Merging the commissions…
It was interesting reading the comments of Kevin Klein, outgoing chairperson and member of the Davis Social Services Commission. For one thing he identified himself as such which I had thought was against council rules to identify yourself as a member of the commission when writing letters to the editor.
Regardless, Klein writes, “All said and done, it's no wonder the Social Services Commission unanimously approved the merger of the two commissions.”
Of course the Senior Citizen’s Commission did not vote to approve the merger and in fact are strongly opposed to the merger. It seems in rather poor taste for the Chair of one commission to be publicly going after the chair of another commission on this issue. Musser-Roberts should have the right to express her opposition to this move without facing an attack from the Chair of the Davis Social Service Commission.
Not that I am surprise that Klein would take this course of action. For some reason he saw fit to attack the former chair of the HRC and interject himself into that controversy that really did not involve him.
Procedural Tensions with the City Council
There was a moment last night of high irony as the council fought on the issue of consensus. It seems this council fights even over whether to do things by consensus.
That leads me to my main point on all of this—the ensuing fight between Don Saylor and Sue Greenwald over procedure. They were dealing with an item that was not an action item, Sue suggested that they make comments and question simultaneously. Don pointed out and Ruth and Stephen agreed that the rules state that there is a written policy about how this is to be done. And there is.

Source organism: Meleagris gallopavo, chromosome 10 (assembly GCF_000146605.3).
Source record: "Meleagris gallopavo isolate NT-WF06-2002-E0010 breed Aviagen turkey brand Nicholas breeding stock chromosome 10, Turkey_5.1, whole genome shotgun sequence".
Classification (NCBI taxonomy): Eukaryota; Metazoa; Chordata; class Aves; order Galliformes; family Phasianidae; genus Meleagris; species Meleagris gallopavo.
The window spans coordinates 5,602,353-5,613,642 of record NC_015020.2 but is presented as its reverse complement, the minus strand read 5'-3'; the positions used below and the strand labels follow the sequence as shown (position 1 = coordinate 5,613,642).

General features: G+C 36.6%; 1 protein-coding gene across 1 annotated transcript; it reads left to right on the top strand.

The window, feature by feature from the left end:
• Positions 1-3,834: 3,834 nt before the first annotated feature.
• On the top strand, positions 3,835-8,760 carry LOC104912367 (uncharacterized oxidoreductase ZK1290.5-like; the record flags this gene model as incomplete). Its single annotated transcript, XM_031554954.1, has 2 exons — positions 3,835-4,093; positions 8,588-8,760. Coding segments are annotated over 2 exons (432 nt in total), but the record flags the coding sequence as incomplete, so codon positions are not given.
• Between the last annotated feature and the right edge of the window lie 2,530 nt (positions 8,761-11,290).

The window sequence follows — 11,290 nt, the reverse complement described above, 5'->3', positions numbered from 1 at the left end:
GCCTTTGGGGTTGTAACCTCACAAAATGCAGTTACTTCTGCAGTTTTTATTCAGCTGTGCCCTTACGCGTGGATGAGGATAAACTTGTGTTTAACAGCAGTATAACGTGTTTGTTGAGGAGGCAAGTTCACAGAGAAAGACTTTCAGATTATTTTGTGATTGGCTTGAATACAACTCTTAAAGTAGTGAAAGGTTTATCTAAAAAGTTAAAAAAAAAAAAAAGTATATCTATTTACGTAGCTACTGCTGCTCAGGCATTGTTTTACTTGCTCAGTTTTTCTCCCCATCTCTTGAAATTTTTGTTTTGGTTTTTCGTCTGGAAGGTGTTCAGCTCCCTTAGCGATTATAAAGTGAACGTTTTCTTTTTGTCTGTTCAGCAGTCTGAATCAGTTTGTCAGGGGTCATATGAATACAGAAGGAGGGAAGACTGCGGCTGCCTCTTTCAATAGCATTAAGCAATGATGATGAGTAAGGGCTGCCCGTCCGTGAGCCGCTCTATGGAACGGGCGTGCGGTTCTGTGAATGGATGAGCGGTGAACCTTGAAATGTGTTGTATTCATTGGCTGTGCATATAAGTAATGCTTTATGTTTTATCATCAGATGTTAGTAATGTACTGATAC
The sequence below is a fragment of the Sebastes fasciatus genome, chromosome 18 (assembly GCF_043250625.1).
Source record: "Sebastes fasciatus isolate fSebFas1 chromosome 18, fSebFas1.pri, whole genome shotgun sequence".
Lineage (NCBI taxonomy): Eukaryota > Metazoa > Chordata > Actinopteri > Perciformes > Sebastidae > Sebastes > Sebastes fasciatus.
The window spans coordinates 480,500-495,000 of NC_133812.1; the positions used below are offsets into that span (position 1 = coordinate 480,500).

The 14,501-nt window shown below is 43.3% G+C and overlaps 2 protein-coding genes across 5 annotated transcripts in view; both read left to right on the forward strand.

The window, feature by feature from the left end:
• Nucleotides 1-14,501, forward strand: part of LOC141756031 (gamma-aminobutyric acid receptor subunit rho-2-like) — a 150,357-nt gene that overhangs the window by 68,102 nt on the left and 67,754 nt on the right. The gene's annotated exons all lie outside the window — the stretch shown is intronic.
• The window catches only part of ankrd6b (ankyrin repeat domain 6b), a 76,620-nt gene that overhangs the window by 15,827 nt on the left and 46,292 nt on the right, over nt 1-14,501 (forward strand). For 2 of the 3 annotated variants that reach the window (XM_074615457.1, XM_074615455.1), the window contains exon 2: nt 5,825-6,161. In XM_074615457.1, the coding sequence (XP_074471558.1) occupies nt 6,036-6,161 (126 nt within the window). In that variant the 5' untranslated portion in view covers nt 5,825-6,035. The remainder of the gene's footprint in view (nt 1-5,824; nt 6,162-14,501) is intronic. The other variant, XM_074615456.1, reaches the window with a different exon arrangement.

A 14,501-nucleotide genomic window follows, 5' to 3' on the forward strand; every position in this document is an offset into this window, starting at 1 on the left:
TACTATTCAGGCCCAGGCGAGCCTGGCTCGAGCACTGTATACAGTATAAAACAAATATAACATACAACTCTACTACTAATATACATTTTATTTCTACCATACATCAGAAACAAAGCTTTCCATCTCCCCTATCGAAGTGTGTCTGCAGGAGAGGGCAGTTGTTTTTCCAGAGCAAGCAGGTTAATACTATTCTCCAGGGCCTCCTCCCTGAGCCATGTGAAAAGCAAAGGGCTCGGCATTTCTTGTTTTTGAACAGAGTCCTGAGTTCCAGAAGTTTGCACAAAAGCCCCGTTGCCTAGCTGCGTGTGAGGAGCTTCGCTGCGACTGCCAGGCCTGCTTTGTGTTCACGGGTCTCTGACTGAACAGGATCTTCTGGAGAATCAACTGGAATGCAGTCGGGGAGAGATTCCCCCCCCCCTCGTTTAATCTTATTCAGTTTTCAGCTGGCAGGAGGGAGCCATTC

HOWEVER, and this is an important point, Sue made a suggestion for a different approach since this was a less formal item. And Don for reasons that are not completely clear (nor made clear), strenuously objected. The only explanation the public got was that there are written rules. Well we know there are, but the chair often has the discretion to waive those rules for less formal items. Don could have gone along with this, there does not appear to be a compelling reason not to, other than a strict and blind adherence to rules, and instead of fighting and looking like a bunch of squabbling kids, they could have been discussing something important like the future of the city.
Two basic observations—first Don looked extremely petty making an issue of this in the first place. The rest of the majority and Sue certainly added to the problem.
The most mature councilmember appears to be the one who is by far the youngest of the five—a bit of irony not lost on those watching the exchange… Lamar Heystek, avoided the fray, he supported Sue on the procedural issue. Sue needs to better pick her fights—she certainly was right in that she had the discretion to waive the rule, Saylor certainly had the right to insist that they follow the rule but it didn’t seem like an important enough issue. Instead it looks like a power struggle and no one except Heystek looked good in the exchange.
---Doug Paul Davis reporting